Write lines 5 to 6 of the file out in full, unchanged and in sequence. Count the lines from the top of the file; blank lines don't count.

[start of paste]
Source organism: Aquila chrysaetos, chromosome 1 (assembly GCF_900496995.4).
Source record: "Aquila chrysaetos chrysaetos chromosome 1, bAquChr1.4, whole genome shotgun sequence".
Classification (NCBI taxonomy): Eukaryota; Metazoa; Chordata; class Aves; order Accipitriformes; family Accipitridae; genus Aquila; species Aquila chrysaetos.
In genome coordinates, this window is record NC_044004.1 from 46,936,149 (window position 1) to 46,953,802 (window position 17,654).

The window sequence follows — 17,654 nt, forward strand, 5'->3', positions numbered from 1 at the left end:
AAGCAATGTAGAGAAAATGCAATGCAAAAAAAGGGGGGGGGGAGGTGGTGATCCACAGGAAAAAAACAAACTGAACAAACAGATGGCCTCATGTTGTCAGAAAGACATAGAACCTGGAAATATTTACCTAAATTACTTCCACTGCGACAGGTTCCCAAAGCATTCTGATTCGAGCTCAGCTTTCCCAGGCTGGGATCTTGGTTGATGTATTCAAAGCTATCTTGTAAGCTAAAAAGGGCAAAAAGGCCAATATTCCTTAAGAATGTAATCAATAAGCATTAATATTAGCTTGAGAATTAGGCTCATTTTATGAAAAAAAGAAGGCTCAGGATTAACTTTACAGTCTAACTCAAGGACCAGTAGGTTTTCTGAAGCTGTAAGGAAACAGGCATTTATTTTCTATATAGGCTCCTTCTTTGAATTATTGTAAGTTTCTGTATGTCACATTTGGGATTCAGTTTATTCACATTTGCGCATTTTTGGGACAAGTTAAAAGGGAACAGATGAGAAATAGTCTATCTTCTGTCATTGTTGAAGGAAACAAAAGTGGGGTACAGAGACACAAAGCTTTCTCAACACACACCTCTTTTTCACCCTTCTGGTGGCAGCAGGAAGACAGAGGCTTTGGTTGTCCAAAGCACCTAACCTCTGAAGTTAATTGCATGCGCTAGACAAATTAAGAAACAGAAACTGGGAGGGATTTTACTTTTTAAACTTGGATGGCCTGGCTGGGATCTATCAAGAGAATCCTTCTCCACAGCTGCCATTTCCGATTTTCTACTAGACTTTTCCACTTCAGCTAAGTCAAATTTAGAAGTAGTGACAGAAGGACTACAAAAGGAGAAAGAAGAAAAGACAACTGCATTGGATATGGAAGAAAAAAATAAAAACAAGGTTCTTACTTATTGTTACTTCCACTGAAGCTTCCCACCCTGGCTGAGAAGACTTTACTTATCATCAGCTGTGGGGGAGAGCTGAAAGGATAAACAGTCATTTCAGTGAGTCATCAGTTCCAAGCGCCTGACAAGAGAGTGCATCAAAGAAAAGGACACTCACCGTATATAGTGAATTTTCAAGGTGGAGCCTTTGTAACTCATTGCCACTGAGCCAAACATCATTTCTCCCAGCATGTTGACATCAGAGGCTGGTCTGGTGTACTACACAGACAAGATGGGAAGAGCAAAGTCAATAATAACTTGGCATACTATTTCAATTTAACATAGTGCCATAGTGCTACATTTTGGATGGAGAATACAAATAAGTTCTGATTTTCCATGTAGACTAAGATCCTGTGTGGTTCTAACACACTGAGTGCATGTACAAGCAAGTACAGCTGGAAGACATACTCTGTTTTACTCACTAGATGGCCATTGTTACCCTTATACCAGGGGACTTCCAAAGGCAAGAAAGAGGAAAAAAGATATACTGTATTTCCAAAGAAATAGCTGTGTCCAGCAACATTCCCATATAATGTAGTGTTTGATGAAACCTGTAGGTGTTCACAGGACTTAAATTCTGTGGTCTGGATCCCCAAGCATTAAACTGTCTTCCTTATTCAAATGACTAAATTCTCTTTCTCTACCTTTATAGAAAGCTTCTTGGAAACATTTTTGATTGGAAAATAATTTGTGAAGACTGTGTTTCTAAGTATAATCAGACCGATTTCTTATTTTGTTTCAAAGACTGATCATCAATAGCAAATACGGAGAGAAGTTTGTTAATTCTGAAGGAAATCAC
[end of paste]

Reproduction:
The window sequence follows — 17,654 nt, forward strand, 5'->3', positions numbered from 1 at the left end:
AAGCAATGTAGAGAAAATGCAATGCAAAAAAAGGGGGGGGGGAGGTGGTGATCCACAGGAAAAAAACAAACTGAACAAACAGATGGCCTCATGTTGTCAGAAAGACATAGAACCTGGAAATATTTACCTAAATTACTTCCACTGCGACAGGTTCCCAAAGCATTCTGATTCGAGCTCAGCTTTCCCAGGCTGGGATCTTGGTTGATGTATTCAAAGCTATCTTGTAAGCTAAAAAGGGCAAAAAGGCCAATATTCCTTAAGAATGTAATCAATAAGCATTAATATTAGCTTGAGAATTAGGCTCATTTTATGAAAAAAAGAAGGCTCAGGATTAACTTTACAGTCTAACTCAAGGACCAGTAGGTTTTCTGAAGCTGTAAGGAAACAGGCATTTATTTTCTATATAGGCTCCTTCTTTGAATTATTGTAAGTTTCTGTATGTCACATTTGGGATTCAGTTTATTCACATTTGCGCATTTTTGGGACAAGTTAAAAGGGAACAGATGAGAAATAGTCTATCTTCTGTCATTGTTGAAGGAAACAAAAGTGGGGTACAGAGACACAAAGCTTTCTCAACACACACCTCTTTTTCACCCTTCTGGTGGCAGCAGGAAGACAGAGGCTTTGGTTGTCCAAAGCACCTAACCTCTGAAGTTAATTGCATGCGCTAGACAAATTAAGAAACAGAAACTGGGAGGGATTTTACTTTTTAAACTTGGATGGCCTGGCTGGGATCTATCAAGAGAATCCTTCTCCACAGCTGCCATTTCCGATTTTCTACTAGACTTTTCCACTTCAGCTAAGTCAAATTTAGAAGTAGTGACAGAAGGACTACAAAAGGAGAAAGAAGAAAAGACAACTGCATTGGATATGGAAGAAAAAAATAAAAACAAGGTTCTTACTTATTGTTACTTCCACTGAAGCTTCCCACCCTGGCTGAGAAGACTTTACTTATCATCAGCTGTGGGGGAGAGCTGAAAGGATAAACAGTCATTTCAGTGAGTCATCAGTTCCAAGCGCCTGACAAGAGAGTGCATCAAAGAAAAGGACACTCACCGTATATAGTGAATTTTCAAGGTGGAGCCTTTGTAACTCATTGCCACTGAGCCAAACATCATTTCTCCCAGCATGTTGACATCAGAGGCTGGTCTGGTGTACTACACAGACAAGATGGGAAGAGCAAAGTCAATAATAACTTGGCATACTATTTCAATTTAACATAGTGCCATAGTGCTACATTTTGGATGGAGAATACAAATAAGTTCTGATTTTCCATGTAGACTAAGATCCTGTGTGGTTCTAACACACTGAGTGCATGTACAAGCAAGTACAGCTGGAAGACATACTCTGTTTTACTCACTAGATGGCCATTGTTACCCTTATACCAGGGGACTTCCAAAGGCAAGAAAGAGGAAAAAAGATATACTGTATTTCCAAAGAAATAGCTGTGTCCAGCAACATTCCCATATAATGTAGTGTTTGATGAAACCTGTAGGTGTTCACAGGACTTAAATTCTGTGGTCTGGATCCCCAAGCATTAAACTGTCTTCCTTATTCAAATGACTAAATTCTCTTTCTCTACCTTTATAGAAAGCTTCTTGGAAACATTTTTGATTGGAAAATAATTTGTGAAGACTGTGTTTCTAAGTATAATCAGACCGATTTCTTATTTTGTTTCAAAGACTGATCATCAATAGCAAATACGGAGAGAAGTTTGTTAATTCTGAAGGAAATCAC